ashley-madison
Security

Ashley Madison: don't let dead data sleep around

It was a dirty, cheating hack designed to play straight to the internet’s gossipy, prurient, finger-pointing heart. Samples of account data and internal documents appeared online, purportedly from Avid Life Media, a Canadian company that runs a variety of dating services. In particular, the hacker or hackers - “The Impact Team” - concentrated on AshleyMadison.com, a site that boasts 40 million users looking for an illicit affair.

The Impact Team threatened to spill all the beans.

Avid Life says that there was one individual involved, who wasn’t an employee but did have access at one point to the company systems. The internet - well, all but 40 million - laughed to see such fun, saying, “Serves the scumbag lying snakes right”, thus proving once again that in matters of morality the internet has less humanity than a blobfish.

Whatever the real motives for The Impact Team’s actions, it did make one solid claim: that Avid Life charged users for “full deletion” of their account data when they left - and that this was frequently not full deletion at all. Whether or not these accusations are correct for Avid Life, it’s worth thinking how it would look if they were aimed at your company. You might not have a collection of adulterers the size of Canada on your system, but size and sexual mores don’t count. Personal data is dynamite.

The first issue is: If your business model depends on extra charges for what many see as a reasonable expectation for their personal security, you will be at extra risk.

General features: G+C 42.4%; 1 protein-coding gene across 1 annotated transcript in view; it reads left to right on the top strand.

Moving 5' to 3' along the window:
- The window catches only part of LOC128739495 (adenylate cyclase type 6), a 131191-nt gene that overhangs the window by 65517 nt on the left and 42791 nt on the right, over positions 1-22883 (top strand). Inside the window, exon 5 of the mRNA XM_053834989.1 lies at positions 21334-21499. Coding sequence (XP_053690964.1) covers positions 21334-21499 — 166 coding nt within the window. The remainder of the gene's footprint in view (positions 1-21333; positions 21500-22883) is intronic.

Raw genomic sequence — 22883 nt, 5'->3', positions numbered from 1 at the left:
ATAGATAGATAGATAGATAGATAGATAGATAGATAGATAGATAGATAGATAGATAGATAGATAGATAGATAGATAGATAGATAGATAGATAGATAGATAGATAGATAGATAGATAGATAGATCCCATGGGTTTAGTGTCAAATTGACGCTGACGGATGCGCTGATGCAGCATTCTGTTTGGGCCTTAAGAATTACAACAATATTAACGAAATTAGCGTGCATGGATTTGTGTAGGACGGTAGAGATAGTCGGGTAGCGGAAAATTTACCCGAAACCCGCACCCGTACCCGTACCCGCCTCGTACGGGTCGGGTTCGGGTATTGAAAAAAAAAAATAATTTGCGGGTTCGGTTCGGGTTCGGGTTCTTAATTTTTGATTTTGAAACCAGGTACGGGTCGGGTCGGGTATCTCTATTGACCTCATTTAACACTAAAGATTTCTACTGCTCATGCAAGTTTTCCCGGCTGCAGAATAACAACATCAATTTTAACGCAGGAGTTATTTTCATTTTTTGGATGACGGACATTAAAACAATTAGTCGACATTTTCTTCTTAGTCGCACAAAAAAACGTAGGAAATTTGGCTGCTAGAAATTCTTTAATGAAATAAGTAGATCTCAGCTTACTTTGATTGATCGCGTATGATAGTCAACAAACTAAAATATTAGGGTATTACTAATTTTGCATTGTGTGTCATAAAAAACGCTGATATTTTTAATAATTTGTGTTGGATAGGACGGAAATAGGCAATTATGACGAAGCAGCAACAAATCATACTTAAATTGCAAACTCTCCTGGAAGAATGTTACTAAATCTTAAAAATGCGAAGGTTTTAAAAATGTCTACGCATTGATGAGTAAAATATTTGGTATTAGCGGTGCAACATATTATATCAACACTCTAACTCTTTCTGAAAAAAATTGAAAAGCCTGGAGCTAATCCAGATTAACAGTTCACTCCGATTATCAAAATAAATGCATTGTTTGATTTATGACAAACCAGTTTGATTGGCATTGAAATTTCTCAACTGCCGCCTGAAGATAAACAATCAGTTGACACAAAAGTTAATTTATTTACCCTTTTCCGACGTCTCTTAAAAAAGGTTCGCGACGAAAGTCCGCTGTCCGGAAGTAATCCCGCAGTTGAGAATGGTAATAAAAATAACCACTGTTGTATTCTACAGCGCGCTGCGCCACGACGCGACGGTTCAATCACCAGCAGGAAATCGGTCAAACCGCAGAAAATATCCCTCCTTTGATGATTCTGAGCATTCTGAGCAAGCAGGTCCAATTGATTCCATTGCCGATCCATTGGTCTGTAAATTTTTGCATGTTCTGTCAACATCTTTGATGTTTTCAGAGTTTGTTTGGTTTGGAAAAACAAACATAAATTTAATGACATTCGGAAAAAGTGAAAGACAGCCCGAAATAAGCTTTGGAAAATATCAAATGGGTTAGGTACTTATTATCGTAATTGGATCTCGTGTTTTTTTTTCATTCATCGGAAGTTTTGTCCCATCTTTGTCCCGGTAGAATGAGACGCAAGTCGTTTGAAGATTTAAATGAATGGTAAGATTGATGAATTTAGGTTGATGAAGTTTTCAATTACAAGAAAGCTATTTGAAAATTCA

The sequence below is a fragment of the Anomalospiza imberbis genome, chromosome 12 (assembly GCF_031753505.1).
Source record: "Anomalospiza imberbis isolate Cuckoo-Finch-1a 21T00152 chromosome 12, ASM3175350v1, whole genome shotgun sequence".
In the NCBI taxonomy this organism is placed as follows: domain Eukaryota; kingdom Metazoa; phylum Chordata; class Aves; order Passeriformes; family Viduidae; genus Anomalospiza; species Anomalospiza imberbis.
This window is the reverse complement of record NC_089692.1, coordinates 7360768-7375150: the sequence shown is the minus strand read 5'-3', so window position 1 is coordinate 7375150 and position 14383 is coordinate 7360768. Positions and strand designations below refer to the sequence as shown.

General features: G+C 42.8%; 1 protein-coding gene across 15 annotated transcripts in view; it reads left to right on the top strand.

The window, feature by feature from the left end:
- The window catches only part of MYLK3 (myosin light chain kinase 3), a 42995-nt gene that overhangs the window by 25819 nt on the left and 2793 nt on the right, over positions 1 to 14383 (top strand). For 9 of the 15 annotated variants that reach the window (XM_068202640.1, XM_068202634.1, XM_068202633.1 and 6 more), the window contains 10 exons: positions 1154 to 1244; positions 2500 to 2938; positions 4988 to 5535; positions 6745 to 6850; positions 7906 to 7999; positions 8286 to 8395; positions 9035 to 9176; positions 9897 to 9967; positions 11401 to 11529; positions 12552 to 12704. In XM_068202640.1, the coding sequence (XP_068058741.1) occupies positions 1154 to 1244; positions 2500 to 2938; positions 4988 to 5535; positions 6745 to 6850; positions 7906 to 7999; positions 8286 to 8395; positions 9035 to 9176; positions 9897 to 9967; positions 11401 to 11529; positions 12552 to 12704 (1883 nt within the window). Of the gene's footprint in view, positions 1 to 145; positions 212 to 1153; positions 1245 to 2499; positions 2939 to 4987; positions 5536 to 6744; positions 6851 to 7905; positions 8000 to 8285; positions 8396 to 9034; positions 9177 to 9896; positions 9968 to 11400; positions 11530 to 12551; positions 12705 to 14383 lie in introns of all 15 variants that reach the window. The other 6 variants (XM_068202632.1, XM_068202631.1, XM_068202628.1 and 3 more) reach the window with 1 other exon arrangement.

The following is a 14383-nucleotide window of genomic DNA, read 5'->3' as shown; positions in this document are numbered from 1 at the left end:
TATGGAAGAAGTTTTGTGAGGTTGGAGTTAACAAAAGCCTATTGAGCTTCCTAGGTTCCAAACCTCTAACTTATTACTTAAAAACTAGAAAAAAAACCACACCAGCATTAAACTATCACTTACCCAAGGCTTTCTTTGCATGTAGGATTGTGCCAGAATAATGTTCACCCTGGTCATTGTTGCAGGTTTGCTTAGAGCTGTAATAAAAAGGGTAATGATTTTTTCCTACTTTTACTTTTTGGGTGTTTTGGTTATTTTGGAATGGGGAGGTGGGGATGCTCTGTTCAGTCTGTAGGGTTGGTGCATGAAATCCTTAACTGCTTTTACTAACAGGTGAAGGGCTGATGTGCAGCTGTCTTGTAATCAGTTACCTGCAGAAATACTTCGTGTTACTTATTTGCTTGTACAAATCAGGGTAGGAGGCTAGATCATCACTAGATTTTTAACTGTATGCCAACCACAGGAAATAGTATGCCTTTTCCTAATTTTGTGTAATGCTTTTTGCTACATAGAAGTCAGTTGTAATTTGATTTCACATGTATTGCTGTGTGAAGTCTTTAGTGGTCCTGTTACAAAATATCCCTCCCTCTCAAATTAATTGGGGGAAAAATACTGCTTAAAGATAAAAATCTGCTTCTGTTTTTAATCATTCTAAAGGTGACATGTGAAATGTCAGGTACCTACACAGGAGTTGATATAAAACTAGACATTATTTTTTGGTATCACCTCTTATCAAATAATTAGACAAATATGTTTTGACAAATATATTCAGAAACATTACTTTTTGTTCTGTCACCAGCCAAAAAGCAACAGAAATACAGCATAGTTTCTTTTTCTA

It doesn’t matter how good you think your legal argument is. Perceptions of unfairness influence your reputation and what regulators think, and the more sensitive the information the more carefully you should step.

This counts double in the second and more important aspect: making sure your technical procedures are effective. User data deletion is particularly vulnerable to bad implementation, for multiple reasons.

User data is valuable, and there’ll be commercial pressures to keep that value. Deletion is - normally - invisible outside the company; as long as they don’t appear in external searches, who’s to know what zombies dwell in the database? And then there’s the thorny question of backups. You have legal and compliance requirements to keep backups, not to say a responsibility to the company for disaster recovery and the like. What do you do about deleted user data in the backups? That has no one correct answer, but if you haven’t had the discussion you haven’t done it right yet. More risk.

It can be expensive and complex to completely erase data, and it can be practically impossible if you have a poor or haphazard set of databases with ad-hoc links and multiple processes.

The answer, as so often, is to design for the requirement from the start - and where as so often that isn’t possible, to set up rules and processes to introduce the requirement as soon as practicable at redesign or migration. The canonical rule is to keep the information in as few places as possible, and furthermore to have a bulletproof way to remove it.

A good approach, and one that lends itself to simplifying the backup problem, is to encrypt all user data with a per-user key. You have to enforce the discipline that unencrypted copies must not be persistent, but that done you can remove the data wherever it is by merely deleting the key. Key management isn’t easy to do properly - but if you’re having troubles there you really shouldn’t be in this business - and it is easier to lock down than a set of sprawling databases whose internal workings are as mucky as Bill Clinton’s carpet. It also makes the main user data set less vulnerable to a wandering contactor with a USB key.

Take deletion seriously. Anything less is cheating - and if you cheat, don’t get caught. Ask Ashley.

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Rupert Goodwins

Rupert Goodwins expected to be an engineer, but journalism happened. As an engineer, he worked in defence, for Sinclair Research and Amstrad, in startups and for himself. First appearing in print in 1982 and online in 1984,  he's written about all aspects of technology in business for most of the UK nationals and tech magazines, and was most recently editor of ZDNet UK. Tries to solve more problems... See More

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